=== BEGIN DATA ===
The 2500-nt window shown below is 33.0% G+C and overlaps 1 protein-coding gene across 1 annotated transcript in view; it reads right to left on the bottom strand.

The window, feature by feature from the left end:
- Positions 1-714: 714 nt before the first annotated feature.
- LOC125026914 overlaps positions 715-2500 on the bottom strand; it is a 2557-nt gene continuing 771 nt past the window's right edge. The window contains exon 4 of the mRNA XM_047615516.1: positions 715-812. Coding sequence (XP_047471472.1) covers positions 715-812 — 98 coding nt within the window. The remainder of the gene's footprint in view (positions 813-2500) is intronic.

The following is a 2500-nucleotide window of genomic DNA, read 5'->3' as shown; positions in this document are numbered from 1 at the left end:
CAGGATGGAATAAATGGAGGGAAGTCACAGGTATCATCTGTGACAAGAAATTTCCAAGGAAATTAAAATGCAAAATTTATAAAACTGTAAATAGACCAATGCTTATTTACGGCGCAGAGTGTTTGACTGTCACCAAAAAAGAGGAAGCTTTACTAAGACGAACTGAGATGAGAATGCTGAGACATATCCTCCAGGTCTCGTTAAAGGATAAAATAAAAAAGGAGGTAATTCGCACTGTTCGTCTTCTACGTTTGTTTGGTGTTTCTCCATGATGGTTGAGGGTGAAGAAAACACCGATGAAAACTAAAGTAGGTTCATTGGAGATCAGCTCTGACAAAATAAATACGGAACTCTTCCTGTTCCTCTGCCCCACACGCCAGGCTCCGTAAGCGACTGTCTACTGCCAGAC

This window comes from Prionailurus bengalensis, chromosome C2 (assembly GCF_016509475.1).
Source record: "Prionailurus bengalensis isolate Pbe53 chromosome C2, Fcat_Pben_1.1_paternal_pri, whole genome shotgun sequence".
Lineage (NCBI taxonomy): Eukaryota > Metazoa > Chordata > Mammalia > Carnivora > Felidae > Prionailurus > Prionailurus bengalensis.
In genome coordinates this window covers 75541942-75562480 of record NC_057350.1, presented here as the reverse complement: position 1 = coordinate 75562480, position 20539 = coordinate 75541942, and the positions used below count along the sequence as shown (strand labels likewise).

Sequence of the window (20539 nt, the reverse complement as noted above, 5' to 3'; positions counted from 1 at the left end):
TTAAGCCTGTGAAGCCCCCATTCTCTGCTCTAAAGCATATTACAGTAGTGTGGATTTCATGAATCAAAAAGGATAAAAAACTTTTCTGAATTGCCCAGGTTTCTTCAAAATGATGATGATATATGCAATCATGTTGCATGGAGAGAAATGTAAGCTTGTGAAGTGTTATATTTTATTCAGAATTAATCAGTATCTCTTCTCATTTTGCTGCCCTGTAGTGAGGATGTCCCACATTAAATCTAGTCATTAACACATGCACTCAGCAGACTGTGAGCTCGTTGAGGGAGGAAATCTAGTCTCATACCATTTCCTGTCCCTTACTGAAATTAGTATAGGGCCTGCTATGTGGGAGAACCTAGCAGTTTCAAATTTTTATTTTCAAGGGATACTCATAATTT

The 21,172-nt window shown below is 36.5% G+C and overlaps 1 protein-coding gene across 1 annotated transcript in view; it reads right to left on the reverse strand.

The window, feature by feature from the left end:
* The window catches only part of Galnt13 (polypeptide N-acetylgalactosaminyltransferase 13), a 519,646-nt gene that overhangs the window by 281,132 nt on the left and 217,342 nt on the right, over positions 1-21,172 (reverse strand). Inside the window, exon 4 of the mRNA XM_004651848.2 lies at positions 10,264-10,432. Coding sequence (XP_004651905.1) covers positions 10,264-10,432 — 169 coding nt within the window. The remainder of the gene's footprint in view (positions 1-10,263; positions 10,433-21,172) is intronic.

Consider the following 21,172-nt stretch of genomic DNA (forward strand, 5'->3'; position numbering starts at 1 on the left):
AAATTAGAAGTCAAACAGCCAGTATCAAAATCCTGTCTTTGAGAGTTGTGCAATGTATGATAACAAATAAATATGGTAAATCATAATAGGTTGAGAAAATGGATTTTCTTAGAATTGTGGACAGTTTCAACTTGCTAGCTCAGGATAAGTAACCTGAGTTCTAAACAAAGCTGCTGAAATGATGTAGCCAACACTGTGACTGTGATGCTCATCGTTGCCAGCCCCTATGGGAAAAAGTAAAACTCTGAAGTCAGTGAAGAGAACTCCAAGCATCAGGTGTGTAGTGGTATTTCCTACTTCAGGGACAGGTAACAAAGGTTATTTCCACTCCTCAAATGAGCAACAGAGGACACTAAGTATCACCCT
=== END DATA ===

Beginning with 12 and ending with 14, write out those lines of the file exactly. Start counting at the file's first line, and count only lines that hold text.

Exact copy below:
TTAAGCCTGTGAAGCCCCCATTCTCTGCTCTAAAGCATATTACAGTAGTGTGGATTTCATGAATCAAAAAGGATAAAAAACTTTTCTGAATTGCCCAGGTTTCTTCAAAATGATGATGATATATGCAATCATGTTGCATGGAGAGAAATGTAAGCTTGTGAAGTGTTATATTTTATTCAGAATTAATCAGTATCTCTTCTCATTTTGCTGCCCTGTAGTGAGGATGTCCCACATTAAATCTAGTCATTAACACATGCACTCAGCAGACTGTGAGCTCGTTGAGGGAGGAAATCTAGTCTCATACCATTTCCTGTCCCTTACTGAAATTAGTATAGGGCCTGCTATGTGGGAGAACCTAGCAGTTTCAAATTTTTATTTTCAAGGGATACTCATAATTT

The 21,172-nt window shown below is 36.5% G+C and overlaps 1 protein-coding gene across 1 annotated transcript in view; it reads right to left on the reverse strand.

The window, feature by feature from the left end: